Daisy Whitney and I are back this week for the 81st edition of the VideoNuze Report podcast, for December 10, 2010.
This week Daisy and I focus on Google's video efforts from two perspectives: first, whether it should pay CBS (and other networks) to allow Google TV to access their programs, and second, what are the implications of its acquisition of Widevine, announced last Friday.
On the former point, as I argued in "Google to Pay CBS? Unlikely." I think it's a big stretch to believe that Google, which is a search engine, is going to start paying content providers like CBS, to direct traffic to them. Certainly that's not what it does online, and there's little reason to believe it will start doing so with Google TV.
Meanwhile, the Widevine deal underscores how far Google has come in prioritizing copyright protection. It wasn't that long ago when YouTube was a rogue copyright infringer and yet that didn't deter Google from acquiring it. With Widevine and multiple other Google video initiatives, the company is extremely well-positioned to play a bigger role in the distribution and monetization of Hollywood content in 2011.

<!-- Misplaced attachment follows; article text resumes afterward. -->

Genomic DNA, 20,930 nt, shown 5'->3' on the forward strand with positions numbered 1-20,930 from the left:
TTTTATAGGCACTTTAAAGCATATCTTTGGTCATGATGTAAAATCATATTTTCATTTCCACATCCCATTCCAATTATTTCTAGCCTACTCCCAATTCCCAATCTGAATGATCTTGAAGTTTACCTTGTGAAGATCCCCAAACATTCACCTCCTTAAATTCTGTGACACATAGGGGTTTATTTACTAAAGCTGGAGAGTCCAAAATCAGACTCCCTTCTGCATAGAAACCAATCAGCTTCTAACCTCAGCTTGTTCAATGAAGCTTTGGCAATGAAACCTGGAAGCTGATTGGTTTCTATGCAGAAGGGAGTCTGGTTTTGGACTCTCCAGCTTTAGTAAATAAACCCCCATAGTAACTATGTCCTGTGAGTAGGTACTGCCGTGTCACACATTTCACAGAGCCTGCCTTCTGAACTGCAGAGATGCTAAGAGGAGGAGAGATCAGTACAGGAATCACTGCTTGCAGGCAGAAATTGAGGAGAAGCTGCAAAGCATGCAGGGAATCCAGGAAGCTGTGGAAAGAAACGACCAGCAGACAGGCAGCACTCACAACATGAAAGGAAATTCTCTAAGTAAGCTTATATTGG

If you want to learn more about Google, and also other key online/mobile video trends and predictions for 2011, then join me for a complimentary webinar I'll be hosting with The Diffusion Group's Colin Dixon next Wed., Dec. 15th at 11am PT/2pm ET. We'll demystify 2011 and leave plenty of time for audience Q&A.
Click here to listen to the podcast (12 minutes, 17 seconds)
VideoNuze is the authoritative online source for original analysis and news aggregation focused on the burgeoning online video industry. Founded in 2007 by Will Richmond, a 20-year veteran of the broadband, cable TV, content and technology industries, VideoNuze is read by executive-level decision-makers who need to get beyond the standard headlines and achieve a deep understanding of online video’s disruptive impact.